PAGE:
According to an article on Bloomberg, the EU is offering a ten-point plan to Greek voters on the June 26 bailout offer. Being curious, I took a look at the plan and I can see a few problems right away without having read the whole thing.

The first problem is that the Poindexters in the EU know almost nothing about marketing. If this list of 10 points is intended to be distributed to voters, the offer will be rejected at the ballot box because the first several points concern budgeting and the income side of the ledger (tax increases). Now maybe if the voters have it in their minds that the choice is either the taxes, the EU and the euro, or going it alone, the EU might get a better result. But I wouldn’t count on it. Greece has a 25% unemployment rate and they are likely feeling pretty pessimistic and impoverished right now after years of demand side recession. Here in the US, we’ve not had the depth of recession that Greece has experienced and at least I’ve noticed what the amount of it we’ve had does for the public mood. The possibility of Greek voters voting themselves tax increases they doubt they can pay is probably pretty slim.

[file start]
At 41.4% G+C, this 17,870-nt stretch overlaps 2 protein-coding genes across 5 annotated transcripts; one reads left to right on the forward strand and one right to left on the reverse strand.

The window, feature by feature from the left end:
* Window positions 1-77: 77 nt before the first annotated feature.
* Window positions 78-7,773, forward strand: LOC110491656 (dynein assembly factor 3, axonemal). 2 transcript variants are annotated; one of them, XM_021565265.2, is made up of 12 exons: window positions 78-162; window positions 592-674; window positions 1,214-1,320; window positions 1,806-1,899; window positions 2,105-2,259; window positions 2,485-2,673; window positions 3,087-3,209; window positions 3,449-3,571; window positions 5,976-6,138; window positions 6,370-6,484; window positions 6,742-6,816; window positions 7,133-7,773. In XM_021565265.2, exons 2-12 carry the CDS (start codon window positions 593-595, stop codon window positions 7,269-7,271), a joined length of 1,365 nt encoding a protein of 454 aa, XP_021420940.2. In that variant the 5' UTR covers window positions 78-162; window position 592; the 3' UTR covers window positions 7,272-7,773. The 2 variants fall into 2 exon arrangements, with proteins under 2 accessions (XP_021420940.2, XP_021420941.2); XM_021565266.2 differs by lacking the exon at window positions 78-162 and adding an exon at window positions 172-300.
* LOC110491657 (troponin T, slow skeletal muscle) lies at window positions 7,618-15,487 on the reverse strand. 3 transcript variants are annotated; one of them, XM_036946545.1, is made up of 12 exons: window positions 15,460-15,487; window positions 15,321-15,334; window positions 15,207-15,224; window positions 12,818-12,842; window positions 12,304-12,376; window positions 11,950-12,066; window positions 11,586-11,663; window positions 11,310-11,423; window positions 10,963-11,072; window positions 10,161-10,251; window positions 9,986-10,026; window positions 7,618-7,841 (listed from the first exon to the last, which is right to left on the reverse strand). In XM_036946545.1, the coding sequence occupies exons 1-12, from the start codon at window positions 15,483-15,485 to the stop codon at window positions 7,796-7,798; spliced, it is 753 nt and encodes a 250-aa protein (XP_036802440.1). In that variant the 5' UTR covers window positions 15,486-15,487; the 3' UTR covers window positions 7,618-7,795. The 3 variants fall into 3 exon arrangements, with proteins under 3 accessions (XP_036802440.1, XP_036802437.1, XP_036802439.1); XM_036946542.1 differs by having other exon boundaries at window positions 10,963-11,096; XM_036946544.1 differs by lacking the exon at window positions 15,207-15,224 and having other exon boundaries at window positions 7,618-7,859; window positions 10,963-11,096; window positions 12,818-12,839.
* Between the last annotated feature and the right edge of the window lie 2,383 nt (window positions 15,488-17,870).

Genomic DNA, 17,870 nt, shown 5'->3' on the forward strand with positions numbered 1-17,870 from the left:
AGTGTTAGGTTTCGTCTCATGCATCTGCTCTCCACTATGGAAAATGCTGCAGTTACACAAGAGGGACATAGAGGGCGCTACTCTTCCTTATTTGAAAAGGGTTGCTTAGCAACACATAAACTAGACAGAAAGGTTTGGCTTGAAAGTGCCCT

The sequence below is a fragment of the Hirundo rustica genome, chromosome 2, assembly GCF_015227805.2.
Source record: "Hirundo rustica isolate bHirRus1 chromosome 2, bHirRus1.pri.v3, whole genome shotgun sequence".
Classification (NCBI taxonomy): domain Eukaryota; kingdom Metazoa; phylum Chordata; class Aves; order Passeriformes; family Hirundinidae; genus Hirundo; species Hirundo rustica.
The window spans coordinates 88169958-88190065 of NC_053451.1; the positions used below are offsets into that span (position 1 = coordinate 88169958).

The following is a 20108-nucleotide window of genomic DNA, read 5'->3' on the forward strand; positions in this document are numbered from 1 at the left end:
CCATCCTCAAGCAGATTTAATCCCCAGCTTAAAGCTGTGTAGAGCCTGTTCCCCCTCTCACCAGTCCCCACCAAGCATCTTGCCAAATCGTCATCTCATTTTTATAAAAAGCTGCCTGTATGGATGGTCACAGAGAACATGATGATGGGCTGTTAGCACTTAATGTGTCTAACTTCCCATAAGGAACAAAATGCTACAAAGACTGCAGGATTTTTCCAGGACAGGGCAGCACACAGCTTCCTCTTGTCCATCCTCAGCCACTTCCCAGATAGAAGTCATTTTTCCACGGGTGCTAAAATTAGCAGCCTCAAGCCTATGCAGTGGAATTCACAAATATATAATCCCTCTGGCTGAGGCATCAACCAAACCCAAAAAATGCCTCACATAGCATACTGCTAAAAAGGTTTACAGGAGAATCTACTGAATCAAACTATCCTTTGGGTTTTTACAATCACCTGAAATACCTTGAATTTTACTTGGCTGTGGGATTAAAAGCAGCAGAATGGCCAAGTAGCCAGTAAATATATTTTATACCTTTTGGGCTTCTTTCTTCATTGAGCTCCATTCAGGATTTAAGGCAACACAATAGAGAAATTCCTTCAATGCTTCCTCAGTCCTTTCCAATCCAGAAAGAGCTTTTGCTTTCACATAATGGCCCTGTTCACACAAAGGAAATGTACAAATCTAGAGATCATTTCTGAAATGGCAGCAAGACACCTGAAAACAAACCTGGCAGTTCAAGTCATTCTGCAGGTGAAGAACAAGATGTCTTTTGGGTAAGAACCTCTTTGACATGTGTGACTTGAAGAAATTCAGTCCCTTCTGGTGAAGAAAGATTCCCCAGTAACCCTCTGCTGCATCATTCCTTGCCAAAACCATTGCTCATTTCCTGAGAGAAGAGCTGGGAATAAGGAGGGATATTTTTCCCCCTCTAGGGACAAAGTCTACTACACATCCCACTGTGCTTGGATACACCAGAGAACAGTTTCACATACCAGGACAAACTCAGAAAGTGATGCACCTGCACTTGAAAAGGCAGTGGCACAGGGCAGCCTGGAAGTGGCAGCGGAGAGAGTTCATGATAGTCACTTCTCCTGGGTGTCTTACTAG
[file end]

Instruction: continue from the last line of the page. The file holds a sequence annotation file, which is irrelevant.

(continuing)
Next, this 10 point plan is too detailed and too technical. It will encounter problems being understood. If voters don’t at least think they understand what they are voting for they won’t vote for it.

But in addition to potential understandability problems, it is an inappropriately detailed approach to a sovereign society. If I apply for a loan, the bank doesn’t tell me that I have to allow them to manage my budget until I pay it off. But with this plan, Greek voters are being asked to approve micromanagement of their government from afar and to give up nearly every choice they have regarding use of national resources for now and in the distant future. I am not sure what the problem would be in giving Greeks budgetary targets as a condition for aid and then let them decide how to meet them: This is the size of the box, and they have fit all their wants inside of it. However Greeks might meet those targets shouldn’t be of concern to anyone but the Greeks; and it would be a much easier sell than the hardline, ideological micromanagement approach.

Really, I expect this plan to fail regardless of whether it happens in the referendum or not because of how Greece got to this point now instead of some other future point in time- income expectations that simply have not been managed. And there is nothing in this plan about reform of the EU/Euro Zone that would allow for that. Sure enough, Greece has its own set of economic inefficiencies. But they pale in comparison to the structural inefficiencies (monetary policy) inherent to the euro zone. They won’t be overcome with a hardcore inflation ceiling of just under 2%. The EU, IMF and Eurogroup can demand as many tax increases as they will, the revenue just isn’t going to show up and the targets will be missed. One need not resort to the Laffer Curve theory as an explanation of why the revenue won’t show up because the demand side is a mess and will remain that way.